Monday, September 14, 2009


Conduct unbecoming. By now, we have all seen – or at least heard about – Serena Williams’ melt down in her semi-final match at the US Open. It was nothing short of embarrassing and Ms Williams should be ashamed of herself. Even in the post-incident interviews, she refused to apologize, and put it down to being in the ‘heat of the moment’. Her punishment (so far) has been a fine of $10,500 which to her is not even pocket change and won’t even be noticed after being subtracted from her semi-final winnings. Basically, she got away with it. As far as I am concerned, she should have her winnings rescinded, cop a suspension and be forced to go to anger management. Serena is undisputedly a phenomenal player with 11 Grand Slam titles and countless other tournament victories. And when she is winning, she is the darling of the tennis world. She waves and kisses the crowd, twirls around in her self-designer kits, and praises herself to the point of nausea. But when she loses… racquets go flying, as do four-letter words, the world is against her, it’s not fair… Waaaaa!

Being a professional is not just about how you win. It’s about how you lose as well. Taking a beating on the chin, without excuses or complaints, no matter what the situation, speaks volumes about ones character. If you are on the court, you are fair game. You have no defense. If you cannot cope with losing, then maybe you should be on the court in the first place.

Now, comparing the US Open to DAC Squash is a stretch to say the very least, we are not playing for hundreds of thousands of dollars and world ranking points – simply pride and bragging rights. However, with some of the incidents I have seen on court, one may believe otherwise.

For some reason, squash tends to bring out the ‘devil’ in some people. The competitive nature of the sport and the physical exertion required probably has a lot to do with it but arguments during singles and doubles matches have been loud and abusive. The ambiguity of the interference rule (‘let’) is the spark, and compromise in many cases does not appear to be an option. It’s the “I’m right, you’re wrong” attitude and conversations I am having post-match with some members are a little disturbing. “I’m never playing with them again!” is a common line.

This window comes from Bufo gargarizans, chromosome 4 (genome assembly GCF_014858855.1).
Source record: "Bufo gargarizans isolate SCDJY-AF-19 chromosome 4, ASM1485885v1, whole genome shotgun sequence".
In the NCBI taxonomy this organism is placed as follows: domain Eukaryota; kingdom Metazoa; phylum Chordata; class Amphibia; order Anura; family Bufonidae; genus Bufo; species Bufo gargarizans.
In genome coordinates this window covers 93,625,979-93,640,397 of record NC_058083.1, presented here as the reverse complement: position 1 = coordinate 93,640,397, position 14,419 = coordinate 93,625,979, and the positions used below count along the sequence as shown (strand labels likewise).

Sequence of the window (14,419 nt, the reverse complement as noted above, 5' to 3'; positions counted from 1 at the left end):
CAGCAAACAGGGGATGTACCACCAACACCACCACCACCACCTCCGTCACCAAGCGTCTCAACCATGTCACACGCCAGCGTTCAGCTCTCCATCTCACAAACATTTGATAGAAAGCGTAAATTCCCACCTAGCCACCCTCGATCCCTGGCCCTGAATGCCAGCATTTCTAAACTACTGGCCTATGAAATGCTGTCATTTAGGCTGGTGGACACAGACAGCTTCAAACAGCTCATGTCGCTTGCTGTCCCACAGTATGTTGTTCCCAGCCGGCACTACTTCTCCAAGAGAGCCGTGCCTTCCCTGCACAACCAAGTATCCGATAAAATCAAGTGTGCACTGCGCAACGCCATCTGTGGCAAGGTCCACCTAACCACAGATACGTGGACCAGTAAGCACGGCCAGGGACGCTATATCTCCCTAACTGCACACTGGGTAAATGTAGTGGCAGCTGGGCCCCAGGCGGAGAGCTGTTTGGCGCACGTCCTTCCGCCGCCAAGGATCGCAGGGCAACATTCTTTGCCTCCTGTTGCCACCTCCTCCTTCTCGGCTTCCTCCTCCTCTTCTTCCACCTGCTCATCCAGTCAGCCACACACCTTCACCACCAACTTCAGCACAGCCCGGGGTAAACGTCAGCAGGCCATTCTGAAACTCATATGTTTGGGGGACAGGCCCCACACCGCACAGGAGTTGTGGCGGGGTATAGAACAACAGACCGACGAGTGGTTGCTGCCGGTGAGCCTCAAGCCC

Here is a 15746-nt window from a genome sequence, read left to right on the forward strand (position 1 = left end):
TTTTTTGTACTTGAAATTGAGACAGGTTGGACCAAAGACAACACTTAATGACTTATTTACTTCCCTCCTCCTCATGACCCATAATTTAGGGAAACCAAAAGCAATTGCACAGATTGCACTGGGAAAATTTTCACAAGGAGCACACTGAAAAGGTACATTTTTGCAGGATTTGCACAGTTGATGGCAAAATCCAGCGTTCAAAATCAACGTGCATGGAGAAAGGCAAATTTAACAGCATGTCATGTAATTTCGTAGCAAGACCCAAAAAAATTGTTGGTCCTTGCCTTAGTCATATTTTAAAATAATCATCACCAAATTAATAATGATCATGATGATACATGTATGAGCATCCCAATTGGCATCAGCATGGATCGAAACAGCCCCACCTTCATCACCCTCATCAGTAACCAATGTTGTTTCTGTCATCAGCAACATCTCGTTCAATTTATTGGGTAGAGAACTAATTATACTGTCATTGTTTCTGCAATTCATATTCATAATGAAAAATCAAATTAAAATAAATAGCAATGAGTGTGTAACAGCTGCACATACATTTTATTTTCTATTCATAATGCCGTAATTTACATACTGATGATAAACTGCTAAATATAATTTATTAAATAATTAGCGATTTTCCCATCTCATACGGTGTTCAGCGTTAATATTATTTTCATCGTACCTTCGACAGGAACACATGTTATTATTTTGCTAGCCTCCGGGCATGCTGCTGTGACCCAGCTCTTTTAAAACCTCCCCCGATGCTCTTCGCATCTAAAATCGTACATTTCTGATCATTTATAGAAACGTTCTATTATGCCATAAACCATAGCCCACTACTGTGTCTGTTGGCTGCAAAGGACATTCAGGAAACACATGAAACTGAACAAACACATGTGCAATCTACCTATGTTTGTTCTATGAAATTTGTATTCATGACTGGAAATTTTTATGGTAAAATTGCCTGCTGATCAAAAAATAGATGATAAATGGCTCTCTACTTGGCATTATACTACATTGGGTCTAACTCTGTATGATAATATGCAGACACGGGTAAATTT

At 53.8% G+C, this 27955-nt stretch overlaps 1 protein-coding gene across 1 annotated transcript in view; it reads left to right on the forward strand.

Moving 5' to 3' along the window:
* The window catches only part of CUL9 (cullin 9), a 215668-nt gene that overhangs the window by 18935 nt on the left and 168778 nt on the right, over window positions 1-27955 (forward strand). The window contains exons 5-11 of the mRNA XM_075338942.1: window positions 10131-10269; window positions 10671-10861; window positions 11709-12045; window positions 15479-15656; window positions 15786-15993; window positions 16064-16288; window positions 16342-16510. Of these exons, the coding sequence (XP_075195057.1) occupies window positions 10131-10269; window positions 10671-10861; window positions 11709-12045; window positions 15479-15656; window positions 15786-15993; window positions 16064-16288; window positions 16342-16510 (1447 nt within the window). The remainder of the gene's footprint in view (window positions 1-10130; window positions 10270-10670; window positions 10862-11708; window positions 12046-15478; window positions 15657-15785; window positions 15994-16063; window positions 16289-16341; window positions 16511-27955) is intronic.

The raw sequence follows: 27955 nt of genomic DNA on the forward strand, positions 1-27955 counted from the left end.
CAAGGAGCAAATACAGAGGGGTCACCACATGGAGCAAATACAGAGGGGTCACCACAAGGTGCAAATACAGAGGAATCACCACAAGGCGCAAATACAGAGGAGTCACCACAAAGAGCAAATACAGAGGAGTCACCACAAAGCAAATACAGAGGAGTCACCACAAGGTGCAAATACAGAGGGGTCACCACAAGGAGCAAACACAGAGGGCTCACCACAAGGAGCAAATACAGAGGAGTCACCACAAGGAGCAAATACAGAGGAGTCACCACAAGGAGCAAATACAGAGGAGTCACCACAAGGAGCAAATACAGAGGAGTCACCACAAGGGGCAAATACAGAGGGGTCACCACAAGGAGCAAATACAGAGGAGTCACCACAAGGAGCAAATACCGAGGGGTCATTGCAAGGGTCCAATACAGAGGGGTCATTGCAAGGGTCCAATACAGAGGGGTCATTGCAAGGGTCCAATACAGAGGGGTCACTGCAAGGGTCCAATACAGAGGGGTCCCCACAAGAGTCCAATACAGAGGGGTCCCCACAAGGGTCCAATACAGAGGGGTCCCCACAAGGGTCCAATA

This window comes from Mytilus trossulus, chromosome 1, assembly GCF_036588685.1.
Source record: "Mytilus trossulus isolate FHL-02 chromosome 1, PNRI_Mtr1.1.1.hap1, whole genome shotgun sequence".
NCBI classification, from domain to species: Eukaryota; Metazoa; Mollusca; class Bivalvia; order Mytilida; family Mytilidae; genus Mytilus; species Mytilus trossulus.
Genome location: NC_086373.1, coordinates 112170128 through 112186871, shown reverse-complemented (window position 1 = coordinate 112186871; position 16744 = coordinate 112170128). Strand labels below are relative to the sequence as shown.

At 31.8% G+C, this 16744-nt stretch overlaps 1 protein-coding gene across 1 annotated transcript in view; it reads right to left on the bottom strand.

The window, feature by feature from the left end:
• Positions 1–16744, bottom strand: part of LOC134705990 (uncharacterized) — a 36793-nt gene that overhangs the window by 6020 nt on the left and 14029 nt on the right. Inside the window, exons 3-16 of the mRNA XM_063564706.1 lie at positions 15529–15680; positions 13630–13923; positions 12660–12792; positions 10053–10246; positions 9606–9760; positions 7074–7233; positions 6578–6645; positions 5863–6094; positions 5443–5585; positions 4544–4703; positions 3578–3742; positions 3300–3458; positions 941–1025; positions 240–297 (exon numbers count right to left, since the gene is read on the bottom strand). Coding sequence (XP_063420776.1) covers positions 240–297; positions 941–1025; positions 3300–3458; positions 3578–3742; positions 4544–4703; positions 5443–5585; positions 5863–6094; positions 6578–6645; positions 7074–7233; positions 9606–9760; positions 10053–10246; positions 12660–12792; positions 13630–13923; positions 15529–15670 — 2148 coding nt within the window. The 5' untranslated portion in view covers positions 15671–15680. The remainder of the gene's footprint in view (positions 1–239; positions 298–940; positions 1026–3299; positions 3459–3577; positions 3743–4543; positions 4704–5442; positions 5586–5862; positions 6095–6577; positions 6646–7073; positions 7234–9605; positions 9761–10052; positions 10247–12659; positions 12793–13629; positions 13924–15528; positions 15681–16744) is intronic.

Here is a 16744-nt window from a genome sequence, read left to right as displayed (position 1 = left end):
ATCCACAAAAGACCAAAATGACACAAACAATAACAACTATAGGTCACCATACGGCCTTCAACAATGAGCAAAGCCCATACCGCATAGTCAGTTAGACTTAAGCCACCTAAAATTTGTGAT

It has been an on-going problem since I can remember. Since there is no referee to make ‘let’ decisions for you, players are left to rely on their own honesty, etiquette and sportsmanship. If a player asks for a ‘let’ during a rally, it is because they believed interference occurred and that interference hindered that player in making his shot. So to argue ‘no let’ is pointless. Unless the ‘stroke’ is obvious, claiming one will also simply cause a dispute as well, so a ‘let’ would be the best concession. After the match, you can come and see me for clarification. Ideal? No. But playing squash is about playing squash, not arguing. Win by out-playing your opponent, not by shouting louder. And, as an added bonus, they may just want to play you again next time when you are searching for a game.

We are not world champions here fighting for the number one ranking. We are a squash community trying to enjoy the best sport in the world and get a great work-out to boot. Be competitive, try to win – but be fair, sincere and truthful.


Post a Comment

Search This Blog